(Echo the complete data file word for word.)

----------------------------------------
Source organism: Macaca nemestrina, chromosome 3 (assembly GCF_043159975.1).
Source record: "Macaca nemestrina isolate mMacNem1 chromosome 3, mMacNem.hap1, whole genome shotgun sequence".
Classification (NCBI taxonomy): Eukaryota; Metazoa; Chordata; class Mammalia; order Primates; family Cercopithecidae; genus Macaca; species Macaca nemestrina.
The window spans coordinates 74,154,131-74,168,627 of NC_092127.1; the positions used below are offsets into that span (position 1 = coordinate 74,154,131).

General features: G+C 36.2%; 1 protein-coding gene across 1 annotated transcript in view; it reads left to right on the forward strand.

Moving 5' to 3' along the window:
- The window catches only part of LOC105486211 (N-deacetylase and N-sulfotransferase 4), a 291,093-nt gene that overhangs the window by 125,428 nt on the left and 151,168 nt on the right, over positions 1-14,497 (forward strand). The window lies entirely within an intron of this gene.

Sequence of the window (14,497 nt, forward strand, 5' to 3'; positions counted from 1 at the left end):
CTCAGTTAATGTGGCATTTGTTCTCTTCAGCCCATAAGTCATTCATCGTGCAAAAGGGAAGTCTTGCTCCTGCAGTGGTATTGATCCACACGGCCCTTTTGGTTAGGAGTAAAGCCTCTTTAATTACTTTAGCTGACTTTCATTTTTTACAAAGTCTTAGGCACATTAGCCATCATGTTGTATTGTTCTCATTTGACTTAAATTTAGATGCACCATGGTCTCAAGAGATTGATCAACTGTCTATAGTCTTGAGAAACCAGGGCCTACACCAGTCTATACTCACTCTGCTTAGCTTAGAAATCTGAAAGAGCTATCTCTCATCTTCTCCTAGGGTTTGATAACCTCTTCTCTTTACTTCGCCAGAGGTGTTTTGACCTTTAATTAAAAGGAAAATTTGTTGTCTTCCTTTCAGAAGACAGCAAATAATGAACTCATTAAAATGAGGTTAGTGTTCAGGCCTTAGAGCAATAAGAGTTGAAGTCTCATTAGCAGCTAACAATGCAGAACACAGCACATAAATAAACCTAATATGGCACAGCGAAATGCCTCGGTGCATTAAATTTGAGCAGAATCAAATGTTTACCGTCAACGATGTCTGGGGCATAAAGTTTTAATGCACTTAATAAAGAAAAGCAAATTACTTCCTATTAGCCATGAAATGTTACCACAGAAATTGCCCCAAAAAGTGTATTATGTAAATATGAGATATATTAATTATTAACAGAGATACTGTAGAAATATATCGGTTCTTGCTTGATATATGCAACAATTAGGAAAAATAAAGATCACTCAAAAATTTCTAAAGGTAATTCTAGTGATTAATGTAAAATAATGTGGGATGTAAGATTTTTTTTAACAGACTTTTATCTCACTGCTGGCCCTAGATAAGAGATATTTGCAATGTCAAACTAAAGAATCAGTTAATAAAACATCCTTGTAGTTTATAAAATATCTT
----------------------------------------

Source organism: Macaca nemestrina, chromosome 3 (assembly GCF_043159975.1).
Source record: "Macaca nemestrina isolate mMacNem1 chromosome 3, mMacNem.hap1, whole genome shotgun sequence".
Classification (NCBI taxonomy): Eukaryota; Metazoa; Chordata; class Mammalia; order Primates; family Cercopithecidae; genus Macaca; species Macaca nemestrina.
The window spans coordinates 74,154,131-74,168,627 of NC_092127.1; the positions used below are offsets into that span (position 1 = coordinate 74,154,131).

General features: G+C 36.2%; 1 protein-coding gene across 1 annotated transcript in view; it reads left to right on the forward strand.

Moving 5' to 3' along the window:
- The window catches only part of LOC105486211 (N-deacetylase and N-sulfotransferase 4), a 291,093-nt gene that overhangs the window by 125,428 nt on the left and 151,168 nt on the right, over positions 1-14,497 (forward strand). The window lies entirely within an intron of this gene.

Sequence of the window (14,497 nt, forward strand, 5' to 3'; positions counted from 1 at the left end):
CTCAGTTAATGTGGCATTTGTTCTCTTCAGCCCATAAGTCATTCATCGTGCAAAAGGGAAGTCTTGCTCCTGCAGTGGTATTGATCCACACGGCCCTTTTGGTTAGGAGTAAAGCCTCTTTAATTACTTTAGCTGACTTTCATTTTTTACAAAGTCTTAGGCACATTAGCCATCATGTTGTATTGTTCTCATTTGACTTAAATTTAGATGCACCATGGTCTCAAGAGATTGATCAACTGTCTATAGTCTTGAGAAACCAGGGCCTACACCAGTCTATACTCACTCTGCTTAGCTTAGAAATCTGAAAGAGCTATCTCTCATCTTCTCCTAGGGTTTGATAACCTCTTCTCTTTACTTCGCCAGAGGTGTTTTGACCTTTAATTAAAAGGAAAATTTGTTGTCTTCCTTTCAGAAGACAGCAAATAATGAACTCATTAAAATGAGGTTAGTGTTCAGGCCTTAGAGCAATAAGAGTTGAAGTCTCATTAGCAGCTAACAATGCAGAACACAGCACATAAATAAACCTAATATGGCACAGCGAAATGCCTCGGTGCATTAAATTTGAGCAGAATCAAATGTTTACCGTCAACGATGTCTGGGGCATAAAGTTTTAATGCACTTAATAAAGAAAAGCAAATTACTTCCTATTAGCCATGAAATGTTACCACAGAAATTGCCCCAAAAAGTGTATTATGTAAATATGAGATATATTAATTATTAACAGAGATACTGTAGAAATATATCGGTTCTTGCTTGATATATGCAACAATTAGGAAAAATAAAGATCACTCAAAAATTTCTAAAGGTAATTCTAGTGATTAATGTAAAATAATGTGGGATGTAAGATTTTTTTTAACAGACTTTTATCTCACTGCTGGCCCTAGATAAGAGATATTTGCAATGTCAAACTAAAGAATCAGTTAATAAAACATCCTTGTAGTTTATAAAATATCTT